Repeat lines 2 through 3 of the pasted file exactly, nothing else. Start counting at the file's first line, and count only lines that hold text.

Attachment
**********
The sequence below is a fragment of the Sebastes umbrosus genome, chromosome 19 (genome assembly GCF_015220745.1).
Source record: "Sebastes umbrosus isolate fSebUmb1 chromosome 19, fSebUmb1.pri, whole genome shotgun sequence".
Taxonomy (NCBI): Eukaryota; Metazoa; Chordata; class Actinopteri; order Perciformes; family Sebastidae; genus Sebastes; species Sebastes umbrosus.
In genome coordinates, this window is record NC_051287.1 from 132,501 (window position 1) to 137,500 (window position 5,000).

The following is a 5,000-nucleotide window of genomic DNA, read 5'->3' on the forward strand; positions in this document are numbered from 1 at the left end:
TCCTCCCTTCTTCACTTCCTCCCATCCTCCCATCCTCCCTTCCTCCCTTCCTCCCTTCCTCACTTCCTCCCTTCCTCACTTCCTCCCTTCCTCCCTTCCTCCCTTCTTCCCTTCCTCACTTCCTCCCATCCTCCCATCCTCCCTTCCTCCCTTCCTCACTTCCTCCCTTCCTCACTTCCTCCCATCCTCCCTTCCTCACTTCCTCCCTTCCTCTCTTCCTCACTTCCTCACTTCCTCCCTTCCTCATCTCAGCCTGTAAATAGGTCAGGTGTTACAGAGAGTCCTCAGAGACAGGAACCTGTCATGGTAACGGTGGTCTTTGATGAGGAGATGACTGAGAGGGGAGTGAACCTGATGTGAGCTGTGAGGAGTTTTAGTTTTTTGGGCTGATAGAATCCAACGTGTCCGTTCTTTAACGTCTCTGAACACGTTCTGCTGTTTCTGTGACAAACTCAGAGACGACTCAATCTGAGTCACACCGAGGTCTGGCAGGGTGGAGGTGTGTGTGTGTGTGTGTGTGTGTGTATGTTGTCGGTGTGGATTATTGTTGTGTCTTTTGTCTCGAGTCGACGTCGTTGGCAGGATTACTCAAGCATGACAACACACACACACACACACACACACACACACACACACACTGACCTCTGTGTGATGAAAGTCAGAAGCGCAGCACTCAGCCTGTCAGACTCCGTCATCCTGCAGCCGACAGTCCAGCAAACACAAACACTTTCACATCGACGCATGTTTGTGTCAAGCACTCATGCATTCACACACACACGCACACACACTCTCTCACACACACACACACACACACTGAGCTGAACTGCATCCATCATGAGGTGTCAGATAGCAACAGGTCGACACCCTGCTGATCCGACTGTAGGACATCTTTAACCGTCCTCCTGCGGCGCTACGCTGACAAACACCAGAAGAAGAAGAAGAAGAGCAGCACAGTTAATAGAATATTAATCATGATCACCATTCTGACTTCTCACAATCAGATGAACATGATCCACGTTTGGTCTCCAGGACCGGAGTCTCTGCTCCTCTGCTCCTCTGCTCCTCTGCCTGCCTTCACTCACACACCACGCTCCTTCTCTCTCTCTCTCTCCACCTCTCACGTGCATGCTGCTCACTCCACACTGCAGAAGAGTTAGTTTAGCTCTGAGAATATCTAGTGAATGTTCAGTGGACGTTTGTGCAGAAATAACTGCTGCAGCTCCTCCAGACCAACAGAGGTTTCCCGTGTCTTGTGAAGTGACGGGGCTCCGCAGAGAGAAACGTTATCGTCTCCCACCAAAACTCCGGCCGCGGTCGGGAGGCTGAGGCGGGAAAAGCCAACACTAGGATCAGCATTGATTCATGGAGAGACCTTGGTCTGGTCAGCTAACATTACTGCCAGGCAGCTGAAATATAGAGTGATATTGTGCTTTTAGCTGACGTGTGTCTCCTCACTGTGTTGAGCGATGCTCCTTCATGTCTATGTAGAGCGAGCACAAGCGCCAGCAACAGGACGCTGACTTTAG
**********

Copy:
Source record: "Sebastes umbrosus isolate fSebUmb1 chromosome 19, fSebUmb1.pri, whole genome shotgun sequence".
Taxonomy (NCBI): Eukaryota; Metazoa; Chordata; class Actinopteri; order Perciformes; family Sebastidae; genus Sebastes; species Sebastes umbrosus.